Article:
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Cooperation is key for farmers and new government

So, the new federal government looks pretty much the same as the old government.

And why wouldn’t it?

Many voters are shaking their heads at the election outcome, annoyed at the expense and bother of it all. But if everyone voted the same as they did in the last election, the results were predictable: Politically, more of the same.

In agriculture, now comes the inevitable routine repair work job by the Liberals. Farmers vote Conservative, and while the Liberals sometimes earn their praise, they usually earn their scorn.

And if some farmers had something to do with helping the People’s Party of Canada gain a bit of steam, then the effort will be harder still… although given the PPC’s strident anti-supply management position, it does not have the support of agriculture as a whole.

Once the dust settles, the task at hand will be about the environment – just like it was before the election. The agricultural sector knows that people want it to be responsible, particularly in terms of reducing greenhouse gas emissions.

But agriculture also wants and needs people to know that it’s not starting from ground zero. Through the years, farmers have taken many measures to be environmentally responsible. Farmers in Ontario led the rest of the country in enacting plans to kick up their farms’ environmental quotients. Those efforts included the likes of keeping cattle out of waterways, preventing erosion and similar tactics.

Farmers deserve to be recognized for the efforts they’ve made. But going forward, they want to be compensated for measures that they’re expected to make – or at the very least, not be taxed for doing some of the things they need to do, like dry their grain.

Understandably, climate change has them on edge about this. They can’t do anything about extreme weather, and they don’t think they should be penalized for it.

Indeed, that issue was on the front burner before the election, and it’s not going away.

Following the federal election, Grain Farmers of Ontario, the province’s largest commodity organization, sent its congratulations to the federal government, Prime Minister Justin Trudeau, and the Liberal Party of Canada on the election win.

It vowed to work with all federal parties to address the needs of grain farmers.

Further, it offered to support federal representatives who want to understand grain farming better.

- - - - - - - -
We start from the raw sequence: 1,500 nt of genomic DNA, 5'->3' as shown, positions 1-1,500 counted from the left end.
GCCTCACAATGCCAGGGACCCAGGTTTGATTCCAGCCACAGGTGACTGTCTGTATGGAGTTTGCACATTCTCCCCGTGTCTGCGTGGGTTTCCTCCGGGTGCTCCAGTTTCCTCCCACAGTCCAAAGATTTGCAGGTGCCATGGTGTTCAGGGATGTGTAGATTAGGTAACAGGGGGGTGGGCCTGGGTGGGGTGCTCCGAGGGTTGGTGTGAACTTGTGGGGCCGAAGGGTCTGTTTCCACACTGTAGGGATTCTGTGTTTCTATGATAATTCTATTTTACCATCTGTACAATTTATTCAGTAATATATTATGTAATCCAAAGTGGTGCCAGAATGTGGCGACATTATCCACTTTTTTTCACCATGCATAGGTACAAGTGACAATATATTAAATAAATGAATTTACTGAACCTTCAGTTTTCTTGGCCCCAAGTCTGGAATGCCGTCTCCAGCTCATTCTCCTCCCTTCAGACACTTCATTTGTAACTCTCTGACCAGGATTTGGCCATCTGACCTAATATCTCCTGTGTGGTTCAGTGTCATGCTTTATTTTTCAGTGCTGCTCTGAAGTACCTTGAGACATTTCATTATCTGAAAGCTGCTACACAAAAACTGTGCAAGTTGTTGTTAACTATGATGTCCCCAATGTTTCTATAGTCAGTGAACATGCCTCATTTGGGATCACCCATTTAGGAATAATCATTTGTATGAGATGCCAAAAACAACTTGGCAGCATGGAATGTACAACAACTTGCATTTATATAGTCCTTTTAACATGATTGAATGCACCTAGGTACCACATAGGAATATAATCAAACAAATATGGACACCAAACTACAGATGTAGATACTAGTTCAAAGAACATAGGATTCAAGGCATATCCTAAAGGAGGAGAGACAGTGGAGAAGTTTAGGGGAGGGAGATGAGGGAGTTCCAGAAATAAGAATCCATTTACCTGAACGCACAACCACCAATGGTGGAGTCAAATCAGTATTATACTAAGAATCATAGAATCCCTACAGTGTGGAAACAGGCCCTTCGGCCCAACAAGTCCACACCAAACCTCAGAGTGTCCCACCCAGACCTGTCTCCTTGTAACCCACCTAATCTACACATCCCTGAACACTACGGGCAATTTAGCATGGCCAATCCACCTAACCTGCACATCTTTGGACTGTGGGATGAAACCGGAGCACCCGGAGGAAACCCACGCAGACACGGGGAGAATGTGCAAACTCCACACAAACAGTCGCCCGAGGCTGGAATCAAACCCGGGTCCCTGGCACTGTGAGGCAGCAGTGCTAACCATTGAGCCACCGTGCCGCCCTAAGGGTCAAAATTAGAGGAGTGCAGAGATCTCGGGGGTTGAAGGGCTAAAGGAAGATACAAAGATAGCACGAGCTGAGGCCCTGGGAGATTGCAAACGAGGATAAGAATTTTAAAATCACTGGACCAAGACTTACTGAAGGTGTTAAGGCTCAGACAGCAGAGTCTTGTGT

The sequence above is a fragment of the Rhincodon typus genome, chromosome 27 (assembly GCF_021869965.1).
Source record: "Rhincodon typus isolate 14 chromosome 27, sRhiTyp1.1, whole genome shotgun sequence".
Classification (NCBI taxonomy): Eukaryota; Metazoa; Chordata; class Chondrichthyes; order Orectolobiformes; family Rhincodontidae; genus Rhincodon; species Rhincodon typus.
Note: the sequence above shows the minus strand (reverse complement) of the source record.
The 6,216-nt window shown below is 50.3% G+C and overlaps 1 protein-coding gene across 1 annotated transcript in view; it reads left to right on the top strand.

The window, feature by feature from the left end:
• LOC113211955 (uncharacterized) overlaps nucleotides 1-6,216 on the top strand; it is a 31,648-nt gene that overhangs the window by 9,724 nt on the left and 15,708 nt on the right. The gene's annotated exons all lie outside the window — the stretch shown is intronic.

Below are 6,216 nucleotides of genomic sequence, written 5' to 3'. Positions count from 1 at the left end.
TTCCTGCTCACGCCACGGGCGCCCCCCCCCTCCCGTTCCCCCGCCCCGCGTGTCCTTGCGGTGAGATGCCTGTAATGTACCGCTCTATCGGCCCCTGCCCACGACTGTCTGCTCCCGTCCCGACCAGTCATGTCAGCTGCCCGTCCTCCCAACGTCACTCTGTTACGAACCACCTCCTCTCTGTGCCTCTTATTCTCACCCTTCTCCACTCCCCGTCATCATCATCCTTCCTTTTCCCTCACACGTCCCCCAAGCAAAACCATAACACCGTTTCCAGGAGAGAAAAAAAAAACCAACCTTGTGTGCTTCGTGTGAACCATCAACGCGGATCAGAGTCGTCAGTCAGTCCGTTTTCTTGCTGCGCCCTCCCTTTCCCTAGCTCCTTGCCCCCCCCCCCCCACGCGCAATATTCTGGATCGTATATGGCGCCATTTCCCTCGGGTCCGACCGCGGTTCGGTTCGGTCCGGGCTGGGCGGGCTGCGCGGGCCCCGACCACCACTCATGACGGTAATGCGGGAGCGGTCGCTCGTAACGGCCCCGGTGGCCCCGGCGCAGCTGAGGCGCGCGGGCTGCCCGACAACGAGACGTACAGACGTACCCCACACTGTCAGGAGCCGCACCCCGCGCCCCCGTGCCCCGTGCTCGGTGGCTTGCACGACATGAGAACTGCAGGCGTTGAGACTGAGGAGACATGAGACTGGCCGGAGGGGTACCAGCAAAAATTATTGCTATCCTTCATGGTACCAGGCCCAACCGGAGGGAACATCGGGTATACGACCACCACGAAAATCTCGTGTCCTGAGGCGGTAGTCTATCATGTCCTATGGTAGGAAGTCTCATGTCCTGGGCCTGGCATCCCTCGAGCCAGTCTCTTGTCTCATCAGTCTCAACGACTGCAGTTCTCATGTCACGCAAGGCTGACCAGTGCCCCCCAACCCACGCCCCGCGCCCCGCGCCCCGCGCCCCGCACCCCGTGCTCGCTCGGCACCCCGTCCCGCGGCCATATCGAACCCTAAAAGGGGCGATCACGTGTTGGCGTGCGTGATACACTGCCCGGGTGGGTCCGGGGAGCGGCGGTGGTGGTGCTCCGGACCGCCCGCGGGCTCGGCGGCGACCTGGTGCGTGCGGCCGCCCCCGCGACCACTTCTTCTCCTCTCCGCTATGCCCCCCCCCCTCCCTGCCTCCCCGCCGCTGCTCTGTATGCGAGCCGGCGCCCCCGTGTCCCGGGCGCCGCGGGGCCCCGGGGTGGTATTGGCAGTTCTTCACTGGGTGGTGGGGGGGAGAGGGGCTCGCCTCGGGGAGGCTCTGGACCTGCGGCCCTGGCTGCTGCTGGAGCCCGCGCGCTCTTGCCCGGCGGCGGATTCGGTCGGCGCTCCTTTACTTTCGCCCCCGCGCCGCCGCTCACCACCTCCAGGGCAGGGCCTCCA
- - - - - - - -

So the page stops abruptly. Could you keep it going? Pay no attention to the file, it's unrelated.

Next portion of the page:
That’s the kind of conciliatory attitude that will make a difference. If farmers and governments at any level are looking at themselves as adversaries, progress is doubtful. Of course, they’ll disagree on some issues, but animosity won’t get the two sides anywhere.

That’s particularly true as agriculture positions itself to help the country piece itself back together again, post pandemic.

“We hope that the new government will continue to look to agriculture to play an important part in the economic recovery and help us be successful partners for them,” said Grain Farmers of Ontario chair Brendan Byrne.

Grain farmers want Ottawa to give them a hand in all this. They’ve asked the new federal government to commit to three things.

First, they want programs that offer better support to farmers in times of crisis. Current programs are inadequate, they say, and need to be improved “to protect grain farming families in years where farm economic sustainability is dramatically impacted.”

As well, they want what they call a “low carbon toolbox” to help Canada achieve net-zero objectives. That includes proven fossil fuel alternatives for drying grain.

And finally, they want Ottawa to defend existing markets and find new markets for grains and oilseeds.
Grains imported into Canada receive massive subsidies, they say, and aren’t subject to the same kind of carbon tax as Ontario grains.

This is all positive. Progress is at hand, and working together is key.

A little more local for your inbox.

Seven days. One newsletter. Local reporting about people and places you
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